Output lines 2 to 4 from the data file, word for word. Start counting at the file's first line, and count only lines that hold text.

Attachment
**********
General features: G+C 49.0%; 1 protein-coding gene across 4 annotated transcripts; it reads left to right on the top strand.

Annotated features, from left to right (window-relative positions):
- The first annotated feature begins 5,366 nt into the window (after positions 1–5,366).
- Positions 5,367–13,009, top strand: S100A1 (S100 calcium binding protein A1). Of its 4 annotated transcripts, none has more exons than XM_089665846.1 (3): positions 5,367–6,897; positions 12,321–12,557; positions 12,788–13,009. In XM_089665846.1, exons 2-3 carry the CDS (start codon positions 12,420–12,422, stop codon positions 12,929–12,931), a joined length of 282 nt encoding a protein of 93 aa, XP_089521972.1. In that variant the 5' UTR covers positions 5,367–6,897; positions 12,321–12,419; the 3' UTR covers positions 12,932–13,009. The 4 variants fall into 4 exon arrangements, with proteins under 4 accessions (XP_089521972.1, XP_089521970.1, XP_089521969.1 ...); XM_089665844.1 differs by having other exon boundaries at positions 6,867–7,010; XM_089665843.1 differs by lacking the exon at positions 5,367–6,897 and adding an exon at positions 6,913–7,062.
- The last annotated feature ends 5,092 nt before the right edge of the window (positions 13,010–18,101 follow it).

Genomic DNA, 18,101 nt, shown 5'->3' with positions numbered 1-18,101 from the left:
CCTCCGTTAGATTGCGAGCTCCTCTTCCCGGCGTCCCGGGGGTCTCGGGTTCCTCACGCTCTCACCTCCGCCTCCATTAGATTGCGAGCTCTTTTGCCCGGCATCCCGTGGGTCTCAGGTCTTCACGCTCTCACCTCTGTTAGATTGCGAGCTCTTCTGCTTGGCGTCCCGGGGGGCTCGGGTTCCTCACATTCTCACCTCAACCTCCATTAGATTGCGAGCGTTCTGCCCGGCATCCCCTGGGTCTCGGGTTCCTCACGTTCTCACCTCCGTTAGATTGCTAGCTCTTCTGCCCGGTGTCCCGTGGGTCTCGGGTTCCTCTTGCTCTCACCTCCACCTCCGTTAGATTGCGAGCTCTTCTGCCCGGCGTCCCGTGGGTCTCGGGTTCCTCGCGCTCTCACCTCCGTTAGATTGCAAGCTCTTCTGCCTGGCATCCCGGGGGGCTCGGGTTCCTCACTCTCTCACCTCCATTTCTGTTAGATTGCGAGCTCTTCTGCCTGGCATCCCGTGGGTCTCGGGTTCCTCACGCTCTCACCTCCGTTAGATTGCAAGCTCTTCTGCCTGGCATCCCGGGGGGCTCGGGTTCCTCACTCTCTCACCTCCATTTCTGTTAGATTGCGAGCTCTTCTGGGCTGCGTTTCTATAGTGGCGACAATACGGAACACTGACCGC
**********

Annotated features, from left to right (window-relative positions):
- The first annotated feature begins 5,366 nt into the window (after positions 1–5,366).
- Positions 5,367–13,009, top strand: S100A1 (S100 calcium binding protein A1). Of its 4 annotated transcripts, none has more exons than XM_089665846.1 (3): positions 5,367–6,897; positions 12,321–12,557; positions 12,788–13,009. In XM_089665846.1, exons 2-3 carry the CDS (start codon positions 12,420–12,422, stop codon positions 12,929–12,931), a joined length of 282 nt encoding a protein of 93 aa, XP_089521972.1. In that variant the 5' UTR covers positions 5,367–6,897; positions 12,321–12,419; the 3' UTR covers positions 12,932–13,009. The 4 variants fall into 4 exon arrangements, with proteins under 4 accessions (XP_089521972.1, XP_089521970.1, XP_089521969.1 ...); XM_089665844.1 differs by having other exon boundaries at positions 6,867–7,010; XM_089665843.1 differs by lacking the exon at positions 5,367–6,897 and adding an exon at positions 6,913–7,062.